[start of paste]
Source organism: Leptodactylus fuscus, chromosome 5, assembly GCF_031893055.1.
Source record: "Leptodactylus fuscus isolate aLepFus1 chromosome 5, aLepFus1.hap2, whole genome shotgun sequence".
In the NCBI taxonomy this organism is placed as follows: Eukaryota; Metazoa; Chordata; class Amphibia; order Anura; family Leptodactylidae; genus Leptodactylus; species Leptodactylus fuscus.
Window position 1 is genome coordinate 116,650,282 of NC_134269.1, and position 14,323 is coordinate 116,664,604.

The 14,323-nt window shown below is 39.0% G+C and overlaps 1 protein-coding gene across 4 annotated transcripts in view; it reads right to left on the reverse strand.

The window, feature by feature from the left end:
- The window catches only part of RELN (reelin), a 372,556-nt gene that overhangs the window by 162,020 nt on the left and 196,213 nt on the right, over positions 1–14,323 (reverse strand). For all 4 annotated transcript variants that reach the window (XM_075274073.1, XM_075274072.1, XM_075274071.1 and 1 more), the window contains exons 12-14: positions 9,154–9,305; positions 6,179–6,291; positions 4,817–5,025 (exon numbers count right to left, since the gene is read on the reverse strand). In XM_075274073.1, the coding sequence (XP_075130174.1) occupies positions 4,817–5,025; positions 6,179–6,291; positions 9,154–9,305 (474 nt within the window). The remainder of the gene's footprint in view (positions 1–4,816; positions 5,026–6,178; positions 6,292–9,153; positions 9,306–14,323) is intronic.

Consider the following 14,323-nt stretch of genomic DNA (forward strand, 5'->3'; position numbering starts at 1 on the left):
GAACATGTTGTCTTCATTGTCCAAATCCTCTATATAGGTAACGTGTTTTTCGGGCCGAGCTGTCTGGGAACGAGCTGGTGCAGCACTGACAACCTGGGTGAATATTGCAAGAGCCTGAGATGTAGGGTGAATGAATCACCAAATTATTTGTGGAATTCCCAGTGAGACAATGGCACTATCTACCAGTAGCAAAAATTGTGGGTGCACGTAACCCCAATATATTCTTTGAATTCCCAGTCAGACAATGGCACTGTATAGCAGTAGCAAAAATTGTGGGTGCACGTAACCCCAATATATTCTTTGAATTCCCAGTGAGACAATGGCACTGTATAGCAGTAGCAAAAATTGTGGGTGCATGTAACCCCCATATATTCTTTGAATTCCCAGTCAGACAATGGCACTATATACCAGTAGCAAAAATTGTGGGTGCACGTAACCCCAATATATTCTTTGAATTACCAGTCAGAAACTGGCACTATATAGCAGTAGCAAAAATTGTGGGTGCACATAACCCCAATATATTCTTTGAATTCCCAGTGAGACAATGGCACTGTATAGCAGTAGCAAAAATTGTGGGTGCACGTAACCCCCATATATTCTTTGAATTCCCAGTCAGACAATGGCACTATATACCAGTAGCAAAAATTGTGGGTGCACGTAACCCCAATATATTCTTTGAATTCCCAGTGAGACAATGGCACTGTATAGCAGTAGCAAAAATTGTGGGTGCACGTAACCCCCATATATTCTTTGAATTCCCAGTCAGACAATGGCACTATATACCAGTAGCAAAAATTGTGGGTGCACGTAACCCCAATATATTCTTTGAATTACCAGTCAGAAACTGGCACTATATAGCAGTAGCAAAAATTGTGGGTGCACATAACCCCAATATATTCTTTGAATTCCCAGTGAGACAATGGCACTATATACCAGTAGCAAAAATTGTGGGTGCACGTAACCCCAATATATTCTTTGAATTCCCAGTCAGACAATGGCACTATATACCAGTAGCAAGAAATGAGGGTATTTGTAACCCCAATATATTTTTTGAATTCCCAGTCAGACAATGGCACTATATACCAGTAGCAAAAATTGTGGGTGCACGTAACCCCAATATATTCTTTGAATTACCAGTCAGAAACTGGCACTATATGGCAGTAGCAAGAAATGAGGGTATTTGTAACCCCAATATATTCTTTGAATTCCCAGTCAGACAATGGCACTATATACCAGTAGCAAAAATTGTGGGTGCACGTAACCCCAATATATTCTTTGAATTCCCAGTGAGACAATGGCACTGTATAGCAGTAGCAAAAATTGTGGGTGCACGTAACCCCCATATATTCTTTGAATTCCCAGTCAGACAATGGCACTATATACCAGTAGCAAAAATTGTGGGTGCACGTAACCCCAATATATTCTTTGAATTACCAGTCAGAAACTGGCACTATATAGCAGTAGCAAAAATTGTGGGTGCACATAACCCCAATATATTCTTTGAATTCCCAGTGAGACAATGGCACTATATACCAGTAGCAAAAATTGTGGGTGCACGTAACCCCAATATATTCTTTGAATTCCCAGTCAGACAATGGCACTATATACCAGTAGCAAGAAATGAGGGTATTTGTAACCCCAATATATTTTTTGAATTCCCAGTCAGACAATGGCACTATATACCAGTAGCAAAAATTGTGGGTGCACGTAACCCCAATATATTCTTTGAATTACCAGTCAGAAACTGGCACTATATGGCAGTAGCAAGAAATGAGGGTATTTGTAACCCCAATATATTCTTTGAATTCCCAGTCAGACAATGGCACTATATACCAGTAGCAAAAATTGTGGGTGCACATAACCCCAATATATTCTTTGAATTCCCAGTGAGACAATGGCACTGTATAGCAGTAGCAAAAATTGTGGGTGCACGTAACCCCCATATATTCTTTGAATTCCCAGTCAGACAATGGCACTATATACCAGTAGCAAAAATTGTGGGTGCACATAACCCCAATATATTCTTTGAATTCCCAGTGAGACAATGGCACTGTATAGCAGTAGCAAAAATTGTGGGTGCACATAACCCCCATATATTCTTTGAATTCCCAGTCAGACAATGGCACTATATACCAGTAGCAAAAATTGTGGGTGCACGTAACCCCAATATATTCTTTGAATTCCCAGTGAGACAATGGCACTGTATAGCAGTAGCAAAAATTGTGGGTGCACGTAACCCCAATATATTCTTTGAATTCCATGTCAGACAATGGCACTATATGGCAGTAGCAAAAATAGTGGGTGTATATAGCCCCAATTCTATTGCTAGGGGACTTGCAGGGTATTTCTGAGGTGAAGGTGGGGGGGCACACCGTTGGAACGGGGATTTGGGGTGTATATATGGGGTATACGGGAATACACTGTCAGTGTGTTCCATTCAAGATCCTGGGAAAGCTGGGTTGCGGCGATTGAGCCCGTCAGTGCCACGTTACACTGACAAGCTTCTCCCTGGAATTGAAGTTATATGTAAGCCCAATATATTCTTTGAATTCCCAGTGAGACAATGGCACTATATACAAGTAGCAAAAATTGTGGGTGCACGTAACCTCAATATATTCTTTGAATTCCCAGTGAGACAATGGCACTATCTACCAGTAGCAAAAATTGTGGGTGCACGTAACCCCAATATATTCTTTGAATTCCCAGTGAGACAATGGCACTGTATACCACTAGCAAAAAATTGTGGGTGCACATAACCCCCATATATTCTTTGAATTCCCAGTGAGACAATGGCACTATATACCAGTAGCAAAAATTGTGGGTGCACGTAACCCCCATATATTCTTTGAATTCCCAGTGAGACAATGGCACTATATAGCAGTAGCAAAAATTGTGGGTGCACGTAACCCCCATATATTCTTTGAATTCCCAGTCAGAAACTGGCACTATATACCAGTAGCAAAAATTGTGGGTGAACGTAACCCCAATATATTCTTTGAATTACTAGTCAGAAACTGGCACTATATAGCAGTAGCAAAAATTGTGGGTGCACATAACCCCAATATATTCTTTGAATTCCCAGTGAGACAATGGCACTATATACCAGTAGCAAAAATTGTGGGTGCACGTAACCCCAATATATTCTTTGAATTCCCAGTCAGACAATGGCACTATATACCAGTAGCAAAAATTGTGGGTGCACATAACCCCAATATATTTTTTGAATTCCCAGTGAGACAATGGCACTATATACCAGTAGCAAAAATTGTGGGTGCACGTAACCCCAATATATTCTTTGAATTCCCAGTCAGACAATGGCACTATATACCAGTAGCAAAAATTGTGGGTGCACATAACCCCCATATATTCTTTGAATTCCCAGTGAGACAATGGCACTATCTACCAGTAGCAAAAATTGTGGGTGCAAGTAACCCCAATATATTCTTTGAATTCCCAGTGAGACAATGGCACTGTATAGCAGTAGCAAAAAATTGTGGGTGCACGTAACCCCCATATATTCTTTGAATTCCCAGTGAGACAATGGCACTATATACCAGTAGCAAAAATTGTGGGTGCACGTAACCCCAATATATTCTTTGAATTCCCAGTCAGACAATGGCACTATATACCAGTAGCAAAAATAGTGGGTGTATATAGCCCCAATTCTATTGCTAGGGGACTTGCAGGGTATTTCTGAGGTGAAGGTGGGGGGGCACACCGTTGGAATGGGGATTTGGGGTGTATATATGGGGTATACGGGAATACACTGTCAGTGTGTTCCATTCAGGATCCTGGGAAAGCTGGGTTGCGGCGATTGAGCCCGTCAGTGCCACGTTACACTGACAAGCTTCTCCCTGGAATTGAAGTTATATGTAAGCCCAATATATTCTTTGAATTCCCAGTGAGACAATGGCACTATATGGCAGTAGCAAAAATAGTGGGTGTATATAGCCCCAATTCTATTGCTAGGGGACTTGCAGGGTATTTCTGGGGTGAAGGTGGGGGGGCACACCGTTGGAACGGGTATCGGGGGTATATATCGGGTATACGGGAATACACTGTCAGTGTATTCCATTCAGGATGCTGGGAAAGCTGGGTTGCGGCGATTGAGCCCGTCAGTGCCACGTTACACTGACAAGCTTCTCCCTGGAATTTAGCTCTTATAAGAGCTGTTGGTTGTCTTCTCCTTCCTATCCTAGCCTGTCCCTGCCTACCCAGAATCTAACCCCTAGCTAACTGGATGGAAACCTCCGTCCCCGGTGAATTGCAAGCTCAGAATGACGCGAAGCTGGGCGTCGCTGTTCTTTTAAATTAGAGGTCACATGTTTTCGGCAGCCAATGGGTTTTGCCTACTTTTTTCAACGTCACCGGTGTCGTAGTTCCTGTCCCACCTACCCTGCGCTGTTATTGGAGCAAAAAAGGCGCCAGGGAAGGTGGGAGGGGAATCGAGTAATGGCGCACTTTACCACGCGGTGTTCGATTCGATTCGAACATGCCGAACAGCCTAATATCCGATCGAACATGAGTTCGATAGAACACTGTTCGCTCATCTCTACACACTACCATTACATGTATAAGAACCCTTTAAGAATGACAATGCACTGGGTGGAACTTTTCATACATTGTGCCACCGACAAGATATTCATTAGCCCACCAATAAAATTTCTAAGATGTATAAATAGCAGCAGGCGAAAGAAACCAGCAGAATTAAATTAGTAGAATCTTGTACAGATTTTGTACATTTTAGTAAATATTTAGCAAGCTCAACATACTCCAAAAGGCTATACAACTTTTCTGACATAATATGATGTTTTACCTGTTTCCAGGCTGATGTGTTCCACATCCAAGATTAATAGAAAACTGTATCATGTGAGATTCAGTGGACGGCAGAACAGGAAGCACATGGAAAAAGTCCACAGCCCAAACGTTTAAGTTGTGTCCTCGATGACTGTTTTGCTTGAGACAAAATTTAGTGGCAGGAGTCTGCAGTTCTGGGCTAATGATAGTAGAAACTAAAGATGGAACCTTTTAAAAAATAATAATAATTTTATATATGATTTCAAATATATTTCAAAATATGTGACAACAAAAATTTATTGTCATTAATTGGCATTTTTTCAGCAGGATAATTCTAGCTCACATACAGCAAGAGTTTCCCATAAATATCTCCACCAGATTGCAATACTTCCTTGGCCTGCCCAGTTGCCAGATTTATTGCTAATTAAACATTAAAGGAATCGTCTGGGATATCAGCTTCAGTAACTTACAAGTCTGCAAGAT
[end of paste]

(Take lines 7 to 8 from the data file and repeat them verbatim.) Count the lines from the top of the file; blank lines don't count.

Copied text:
- The window catches only part of RELN (reelin), a 372,556-nt gene that overhangs the window by 162,020 nt on the left and 196,213 nt on the right, over positions 1–14,323 (reverse strand). For all 4 annotated transcript variants that reach the window (XM_075274073.1, XM_075274072.1, XM_075274071.1 and 1 more), the window contains exons 12-14: positions 9,154–9,305; positions 6,179–6,291; positions 4,817–5,025 (exon numbers count right to left, since the gene is read on the reverse strand). In XM_075274073.1, the coding sequence (XP_075130174.1) occupies positions 4,817–5,025; positions 6,179–6,291; positions 9,154–9,305 (474 nt within the window). The remainder of the gene's footprint in view (positions 1–4,816; positions 5,026–6,178; positions 6,292–9,153; positions 9,306–14,323) is intronic.

Consider the following 14,323-nt stretch of genomic DNA (forward strand, 5'->3'; position numbering starts at 1 on the left):